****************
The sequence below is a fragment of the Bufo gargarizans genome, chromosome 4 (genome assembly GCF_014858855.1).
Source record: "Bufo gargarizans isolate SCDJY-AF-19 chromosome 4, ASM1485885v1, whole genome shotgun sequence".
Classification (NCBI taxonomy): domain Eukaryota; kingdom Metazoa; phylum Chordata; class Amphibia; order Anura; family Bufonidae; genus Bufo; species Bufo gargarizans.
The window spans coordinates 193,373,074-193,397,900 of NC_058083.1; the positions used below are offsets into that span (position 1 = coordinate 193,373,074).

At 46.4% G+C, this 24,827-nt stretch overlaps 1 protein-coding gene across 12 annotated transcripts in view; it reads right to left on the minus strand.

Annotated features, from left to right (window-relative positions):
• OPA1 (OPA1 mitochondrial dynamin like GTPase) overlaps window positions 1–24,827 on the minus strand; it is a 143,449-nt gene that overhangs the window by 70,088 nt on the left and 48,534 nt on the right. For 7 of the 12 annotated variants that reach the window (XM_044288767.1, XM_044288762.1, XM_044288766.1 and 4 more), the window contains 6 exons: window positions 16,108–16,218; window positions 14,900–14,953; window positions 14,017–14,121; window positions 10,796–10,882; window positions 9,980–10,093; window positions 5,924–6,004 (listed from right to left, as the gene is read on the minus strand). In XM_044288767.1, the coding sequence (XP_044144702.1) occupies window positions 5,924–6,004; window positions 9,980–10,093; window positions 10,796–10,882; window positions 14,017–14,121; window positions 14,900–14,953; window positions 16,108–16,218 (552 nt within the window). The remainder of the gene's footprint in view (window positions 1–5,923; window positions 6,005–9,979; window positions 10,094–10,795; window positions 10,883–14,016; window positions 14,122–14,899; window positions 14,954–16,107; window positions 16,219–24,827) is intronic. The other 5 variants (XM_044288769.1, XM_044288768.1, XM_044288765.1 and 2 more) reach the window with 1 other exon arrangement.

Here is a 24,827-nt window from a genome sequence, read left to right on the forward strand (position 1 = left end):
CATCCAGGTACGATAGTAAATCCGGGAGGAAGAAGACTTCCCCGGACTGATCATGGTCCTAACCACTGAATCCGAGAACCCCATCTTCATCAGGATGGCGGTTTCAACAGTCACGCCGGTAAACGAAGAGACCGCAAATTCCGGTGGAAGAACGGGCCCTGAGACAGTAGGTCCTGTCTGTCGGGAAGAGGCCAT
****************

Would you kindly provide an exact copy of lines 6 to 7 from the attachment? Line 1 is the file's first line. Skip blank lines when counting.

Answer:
Annotated features, from left to right (window-relative positions):
• OPA1 (OPA1 mitochondrial dynamin like GTPase) overlaps window positions 1–24,827 on the minus strand; it is a 143,449-nt gene that overhangs the window by 70,088 nt on the left and 48,534 nt on the right. For 7 of the 12 annotated variants that reach the window (XM_044288767.1, XM_044288762.1, XM_044288766.1 and 4 more), the window contains 6 exons: window positions 16,108–16,218; window positions 14,900–14,953; window positions 14,017–14,121; window positions 10,796–10,882; window positions 9,980–10,093; window positions 5,924–6,004 (listed from right to left, as the gene is read on the minus strand). In XM_044288767.1, the coding sequence (XP_044144702.1) occupies window positions 5,924–6,004; window positions 9,980–10,093; window positions 10,796–10,882; window positions 14,017–14,121; window positions 14,900–14,953; window positions 16,108–16,218 (552 nt within the window). The remainder of the gene's footprint in view (window positions 1–5,923; window positions 6,005–9,979; window positions 10,094–10,795; window positions 10,883–14,016; window positions 14,122–14,899; window positions 14,954–16,107; window positions 16,219–24,827) is intronic. The other 5 variants (XM_044288769.1, XM_044288768.1, XM_044288765.1 and 2 more) reach the window with 1 other exon arrangement.